“The change from prediction in Daniel to imperatives in Rev. 22:11 expresses awareness that Daniel’s prophecy is beginning to be be fulfilled in John’s own time and that genuine believers should discern this revelation and respond positively to it.” (G. K Beale, The Book of Revelation, p. 1133).

From the Reflection for Trinity Presbyterian Church of the OPC

Immanuel!

Is0714This Friday evening’s 101 Bible Study in Astoria focuses on Isaiah 7. Call 971/238-6101 for details on time and location.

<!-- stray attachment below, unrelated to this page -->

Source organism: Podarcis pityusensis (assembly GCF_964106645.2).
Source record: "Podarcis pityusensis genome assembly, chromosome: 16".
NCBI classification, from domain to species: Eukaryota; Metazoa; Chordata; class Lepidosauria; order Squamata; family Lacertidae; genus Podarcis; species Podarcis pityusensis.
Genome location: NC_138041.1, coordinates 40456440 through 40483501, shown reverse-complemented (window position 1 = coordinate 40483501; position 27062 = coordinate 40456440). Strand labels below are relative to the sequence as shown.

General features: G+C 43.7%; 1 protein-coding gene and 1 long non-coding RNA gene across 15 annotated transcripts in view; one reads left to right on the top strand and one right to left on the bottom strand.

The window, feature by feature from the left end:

King Ahaz faces a political/military threat. He is convinced that the Word of God through the prophet Isaiah cannot fix it.

“Ahaz’ wickedness is seen in the fact that by his stubborn­ness he was in fact rejecting the very foundation of the covenant. God had promised to be a God and a De­liverer to His people. Syr­ia and Israel, therefore, will not overthrow the Davidic dy­nasty, for if they could suc­ceed in so doing, the prom­ises of God would be ren­dered void and salvation would not ultimately be ac­complished through the Messiah. . . . A son of David is willing to reject the covenant. God, therefore, must take over, and and give a sign of the greater de­liverance, as well of the proximate deliverance from Syria and Israel.” (Ed­ward J. Young, The Book of Isaiah, Vol. 1, pp. 283–284).